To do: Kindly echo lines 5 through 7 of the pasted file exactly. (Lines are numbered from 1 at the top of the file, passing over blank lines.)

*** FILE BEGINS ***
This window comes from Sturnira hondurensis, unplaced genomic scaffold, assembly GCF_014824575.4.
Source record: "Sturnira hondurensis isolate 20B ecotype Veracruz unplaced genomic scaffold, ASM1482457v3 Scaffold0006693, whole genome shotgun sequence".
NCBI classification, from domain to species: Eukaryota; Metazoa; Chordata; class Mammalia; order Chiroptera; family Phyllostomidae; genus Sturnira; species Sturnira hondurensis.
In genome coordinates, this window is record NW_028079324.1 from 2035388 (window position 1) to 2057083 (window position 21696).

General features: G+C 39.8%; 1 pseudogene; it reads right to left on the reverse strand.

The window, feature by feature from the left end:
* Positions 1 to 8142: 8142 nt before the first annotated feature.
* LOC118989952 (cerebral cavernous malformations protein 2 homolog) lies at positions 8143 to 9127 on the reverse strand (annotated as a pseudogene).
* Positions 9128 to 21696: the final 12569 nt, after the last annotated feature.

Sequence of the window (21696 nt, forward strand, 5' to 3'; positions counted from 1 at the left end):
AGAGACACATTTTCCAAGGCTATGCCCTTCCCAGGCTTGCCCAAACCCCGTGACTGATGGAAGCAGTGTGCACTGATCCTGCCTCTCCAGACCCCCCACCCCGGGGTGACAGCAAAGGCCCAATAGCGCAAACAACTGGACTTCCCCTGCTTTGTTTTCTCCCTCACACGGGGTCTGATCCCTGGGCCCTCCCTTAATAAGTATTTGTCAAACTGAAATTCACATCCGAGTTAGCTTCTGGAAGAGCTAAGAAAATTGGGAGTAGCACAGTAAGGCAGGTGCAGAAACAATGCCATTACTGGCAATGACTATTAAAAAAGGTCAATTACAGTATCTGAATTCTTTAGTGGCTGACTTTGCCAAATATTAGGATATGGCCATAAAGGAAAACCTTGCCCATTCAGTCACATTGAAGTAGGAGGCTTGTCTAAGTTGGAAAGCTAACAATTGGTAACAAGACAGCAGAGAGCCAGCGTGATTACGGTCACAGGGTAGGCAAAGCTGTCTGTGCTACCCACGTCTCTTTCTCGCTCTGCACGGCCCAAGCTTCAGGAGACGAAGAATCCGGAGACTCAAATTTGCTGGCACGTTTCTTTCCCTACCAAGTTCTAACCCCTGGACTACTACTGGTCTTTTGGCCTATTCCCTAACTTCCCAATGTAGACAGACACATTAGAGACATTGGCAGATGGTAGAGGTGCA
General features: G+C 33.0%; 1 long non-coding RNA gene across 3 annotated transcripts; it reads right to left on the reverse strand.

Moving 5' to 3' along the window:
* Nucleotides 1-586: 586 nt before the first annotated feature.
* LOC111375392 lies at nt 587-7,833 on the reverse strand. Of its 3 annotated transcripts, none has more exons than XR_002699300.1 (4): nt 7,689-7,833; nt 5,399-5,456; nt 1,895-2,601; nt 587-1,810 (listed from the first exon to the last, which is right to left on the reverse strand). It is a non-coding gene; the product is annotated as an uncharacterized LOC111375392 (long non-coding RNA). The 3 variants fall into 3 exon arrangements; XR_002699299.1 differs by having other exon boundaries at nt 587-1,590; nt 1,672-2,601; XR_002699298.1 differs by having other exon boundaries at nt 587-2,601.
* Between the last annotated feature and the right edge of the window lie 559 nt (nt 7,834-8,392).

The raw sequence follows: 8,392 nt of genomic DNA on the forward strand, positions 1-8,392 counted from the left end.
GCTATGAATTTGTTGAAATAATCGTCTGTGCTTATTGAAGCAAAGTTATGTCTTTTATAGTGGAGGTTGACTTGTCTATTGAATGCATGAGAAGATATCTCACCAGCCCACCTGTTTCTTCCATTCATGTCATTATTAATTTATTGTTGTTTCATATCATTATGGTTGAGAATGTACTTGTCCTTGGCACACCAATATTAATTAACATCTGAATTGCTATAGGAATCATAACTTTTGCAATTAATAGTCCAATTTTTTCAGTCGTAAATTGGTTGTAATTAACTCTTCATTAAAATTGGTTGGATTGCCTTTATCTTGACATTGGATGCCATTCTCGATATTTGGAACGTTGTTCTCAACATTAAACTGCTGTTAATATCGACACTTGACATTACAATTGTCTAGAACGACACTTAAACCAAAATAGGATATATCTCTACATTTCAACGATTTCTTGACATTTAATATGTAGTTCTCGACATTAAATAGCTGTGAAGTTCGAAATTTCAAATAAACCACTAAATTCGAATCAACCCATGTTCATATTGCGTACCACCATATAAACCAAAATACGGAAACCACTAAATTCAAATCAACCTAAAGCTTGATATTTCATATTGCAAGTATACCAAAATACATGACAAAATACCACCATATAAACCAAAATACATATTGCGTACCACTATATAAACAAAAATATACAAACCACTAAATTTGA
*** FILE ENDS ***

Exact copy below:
General features: G+C 39.8%; 1 pseudogene; it reads right to left on the reverse strand.

The window, feature by feature from the left end:
* Positions 1 to 8142: 8142 nt before the first annotated feature.